The peak pressure exerted by an explosive shape charge is typically in the magnitude of 10k’s MPa, while only in the range of 10’s to 100’s MPa when exerted by the “qWave Pulser” technique. Therefore, the use of focused acoustic shock waves will cause significantly less damage to the formation, compared to using shaped explosive charges, while still exerting sufficient energy for a gradual, and gentle, excavation of new perforation tunnels. The relatively low energy excavation implies that the virgin permeability of the formation will not be compromised. Optionally keeping the wellbore in an underbalanced condition during all or parts of the perforation operation, and/or creating the perforation tunnels with an upwardly inclination may ensure cleaning of debris out from the perforation tunnels, having the advantage that debris will not impair the propagation of subsequent shock waves into the perforation tunnel thus leading to a more efficient excavation of the perforation tunnel.
Areas of Application
- Open hole perforation of water injection wells in hydrostatic pressure reservoirs: I.e. little to no option to backflush the formation prior to start of injection.
- Open hole perforation – production wells: For improved/enhanced fluid and pressure communication, especially in low permeability reservoirs, by generating tunnels/perforations bridging the area with drilling induced formation damage prior to setting lower completion, sand screens etc.
- Cased hole perforation: To perforate a cased hole section using the “qWave Pulser” technique would required the pre-step of a casing cutting member (such as a high energy laser, plasma cutting, water jet, mechanical tool etc.), to penetrate the steel casing, prior to using the “qWave Pulser” technique to generate a tunnel through the cement and into the formation.
Drilling induced formation damage, especially in low permeability reservoirs, cause challenges with regards to measuring accurate formation pressure and acquiring clean reservoir fluid samples.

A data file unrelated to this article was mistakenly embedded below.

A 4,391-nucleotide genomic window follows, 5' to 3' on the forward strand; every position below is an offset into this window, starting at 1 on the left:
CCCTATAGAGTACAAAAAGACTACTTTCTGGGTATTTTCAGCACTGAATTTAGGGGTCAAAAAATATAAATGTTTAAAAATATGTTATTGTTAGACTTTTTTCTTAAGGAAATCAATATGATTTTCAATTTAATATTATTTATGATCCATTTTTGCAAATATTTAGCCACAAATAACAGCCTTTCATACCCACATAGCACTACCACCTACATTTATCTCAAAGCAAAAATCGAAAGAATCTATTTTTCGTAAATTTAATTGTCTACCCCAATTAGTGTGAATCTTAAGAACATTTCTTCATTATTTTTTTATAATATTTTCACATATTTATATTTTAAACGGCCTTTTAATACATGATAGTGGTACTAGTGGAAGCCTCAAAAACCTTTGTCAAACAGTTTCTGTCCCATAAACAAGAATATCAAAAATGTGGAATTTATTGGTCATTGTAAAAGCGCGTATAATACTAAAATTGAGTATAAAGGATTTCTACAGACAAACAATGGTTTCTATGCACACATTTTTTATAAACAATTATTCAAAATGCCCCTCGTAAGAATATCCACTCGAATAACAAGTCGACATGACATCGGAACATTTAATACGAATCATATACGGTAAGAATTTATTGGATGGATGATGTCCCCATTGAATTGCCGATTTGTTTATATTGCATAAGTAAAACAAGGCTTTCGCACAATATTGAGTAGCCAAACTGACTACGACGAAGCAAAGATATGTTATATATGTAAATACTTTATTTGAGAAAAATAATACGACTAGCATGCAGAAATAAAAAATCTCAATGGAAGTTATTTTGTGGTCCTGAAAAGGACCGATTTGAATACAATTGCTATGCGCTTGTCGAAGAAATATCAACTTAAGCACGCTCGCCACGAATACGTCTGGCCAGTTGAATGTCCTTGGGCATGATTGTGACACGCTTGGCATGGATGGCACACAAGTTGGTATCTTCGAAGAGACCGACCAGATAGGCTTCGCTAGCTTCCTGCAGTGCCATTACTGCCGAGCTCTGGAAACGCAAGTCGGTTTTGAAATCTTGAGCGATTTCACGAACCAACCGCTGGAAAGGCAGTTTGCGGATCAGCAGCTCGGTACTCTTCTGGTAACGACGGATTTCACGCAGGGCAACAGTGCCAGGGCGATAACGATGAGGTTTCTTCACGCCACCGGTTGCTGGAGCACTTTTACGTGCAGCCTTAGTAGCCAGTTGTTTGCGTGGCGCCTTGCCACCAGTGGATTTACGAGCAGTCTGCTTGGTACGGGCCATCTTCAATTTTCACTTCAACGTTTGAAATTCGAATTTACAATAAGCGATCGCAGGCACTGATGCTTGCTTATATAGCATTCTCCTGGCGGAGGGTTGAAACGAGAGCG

- Using the “qWave Pulser” technique in combination with, or as a pre-step to, running a conventional downhole wireline formation tester, to enhance the coupling between the probe(s) of the wireline formation tester and the borehole, as well as enhancing the communication between the borehole and a more virgin formation, for improved measurement/sampling quality.
- Wells producing water are likely to develop deposits of inorganic scales. Scales can and do coat perforations, casing, production tubulars, valves, pumps, and downhole completion equipment, such as sand screens, safety equipment and gas lift mandrels. If allowed to proceed, this scaling will limit production, eventually requiring abandonment of the well.
- This limit in production may also be the result of poor perforation technique (high skin due to the “shock damaged region” caused by conventional perforation techniques), organic deposits in existing perforations (such as paraffin and asphaltene), clogging of sand screens etc..
- By way of high energy focused shockwaves, using the “qWave Pulser” technology, stimulate the areas affected for effective removal of scale, clogging or other deposits in the wellbore or downhole completion equipment, or improving (widening/extending) existing perforations having previously been created by conventional perforation techniques.
Areas of Application
- Cleaning and/or improving (widening/extending) existing perforations having previously been created by conventional perforation techniques.
- Cleaning of sand screens having been clogged by particles, scale or organic deposits.
- Removal of scale deposits from downhole completion equipment, such as downhole safety valves and gas lift mandrels.